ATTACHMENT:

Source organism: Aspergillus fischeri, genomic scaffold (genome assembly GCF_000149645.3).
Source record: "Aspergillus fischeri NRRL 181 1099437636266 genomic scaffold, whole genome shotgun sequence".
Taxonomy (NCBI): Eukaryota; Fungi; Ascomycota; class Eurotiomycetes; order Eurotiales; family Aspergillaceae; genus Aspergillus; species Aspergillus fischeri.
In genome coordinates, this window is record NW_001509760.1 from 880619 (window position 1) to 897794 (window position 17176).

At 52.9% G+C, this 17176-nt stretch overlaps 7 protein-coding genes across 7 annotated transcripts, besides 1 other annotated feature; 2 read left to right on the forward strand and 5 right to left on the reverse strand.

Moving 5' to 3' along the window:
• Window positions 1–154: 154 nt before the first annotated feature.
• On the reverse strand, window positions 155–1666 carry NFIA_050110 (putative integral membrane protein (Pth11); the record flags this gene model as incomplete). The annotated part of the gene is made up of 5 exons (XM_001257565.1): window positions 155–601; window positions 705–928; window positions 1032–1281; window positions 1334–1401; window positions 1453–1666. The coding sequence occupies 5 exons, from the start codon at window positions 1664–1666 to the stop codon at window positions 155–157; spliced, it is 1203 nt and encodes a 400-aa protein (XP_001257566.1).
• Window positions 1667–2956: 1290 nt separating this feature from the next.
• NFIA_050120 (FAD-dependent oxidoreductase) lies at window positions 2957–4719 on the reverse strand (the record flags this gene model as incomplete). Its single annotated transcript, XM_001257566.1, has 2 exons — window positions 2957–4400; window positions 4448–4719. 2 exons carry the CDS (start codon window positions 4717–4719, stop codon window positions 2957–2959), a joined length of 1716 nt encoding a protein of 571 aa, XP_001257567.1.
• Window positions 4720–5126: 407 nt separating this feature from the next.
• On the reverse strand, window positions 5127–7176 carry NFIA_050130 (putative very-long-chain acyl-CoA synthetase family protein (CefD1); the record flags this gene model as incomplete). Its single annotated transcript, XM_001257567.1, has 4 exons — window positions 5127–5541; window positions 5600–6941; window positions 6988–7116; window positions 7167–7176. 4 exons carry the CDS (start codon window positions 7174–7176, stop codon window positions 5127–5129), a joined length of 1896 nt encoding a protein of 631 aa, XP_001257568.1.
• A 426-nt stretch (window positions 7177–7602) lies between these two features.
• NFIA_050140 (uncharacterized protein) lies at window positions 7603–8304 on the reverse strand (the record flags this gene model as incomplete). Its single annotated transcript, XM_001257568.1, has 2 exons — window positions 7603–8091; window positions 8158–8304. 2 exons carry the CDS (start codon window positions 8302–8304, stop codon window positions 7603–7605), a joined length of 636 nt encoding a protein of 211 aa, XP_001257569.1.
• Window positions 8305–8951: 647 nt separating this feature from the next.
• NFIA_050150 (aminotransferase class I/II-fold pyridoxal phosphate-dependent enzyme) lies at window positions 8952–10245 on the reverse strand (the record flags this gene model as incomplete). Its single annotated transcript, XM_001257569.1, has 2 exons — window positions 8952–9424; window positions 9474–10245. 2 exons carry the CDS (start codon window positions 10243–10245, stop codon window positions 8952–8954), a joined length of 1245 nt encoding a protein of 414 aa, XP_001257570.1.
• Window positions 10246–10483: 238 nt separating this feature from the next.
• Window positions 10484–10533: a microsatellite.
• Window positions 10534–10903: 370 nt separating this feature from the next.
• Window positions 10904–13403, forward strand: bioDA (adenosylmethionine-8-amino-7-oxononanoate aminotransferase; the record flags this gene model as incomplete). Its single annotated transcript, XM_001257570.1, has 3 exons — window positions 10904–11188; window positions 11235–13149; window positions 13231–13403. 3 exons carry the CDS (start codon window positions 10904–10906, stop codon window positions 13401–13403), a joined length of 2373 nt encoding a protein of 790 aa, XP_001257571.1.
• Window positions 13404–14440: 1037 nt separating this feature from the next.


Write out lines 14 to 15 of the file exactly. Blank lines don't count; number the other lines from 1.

• NFIA_050140 (uncharacterized protein) lies at window positions 7603–8304 on the reverse strand (the record flags this gene model as incomplete). Its single annotated transcript, XM_001257568.1, has 2 exons — window positions 7603–8091; window positions 8158–8304. 2 exons carry the CDS (start codon window positions 8302–8304, stop codon window positions 7603–7605), a joined length of 636 nt encoding a protein of 211 aa, XP_001257569.1.
• Window positions 8305–8951: 647 nt separating this feature from the next.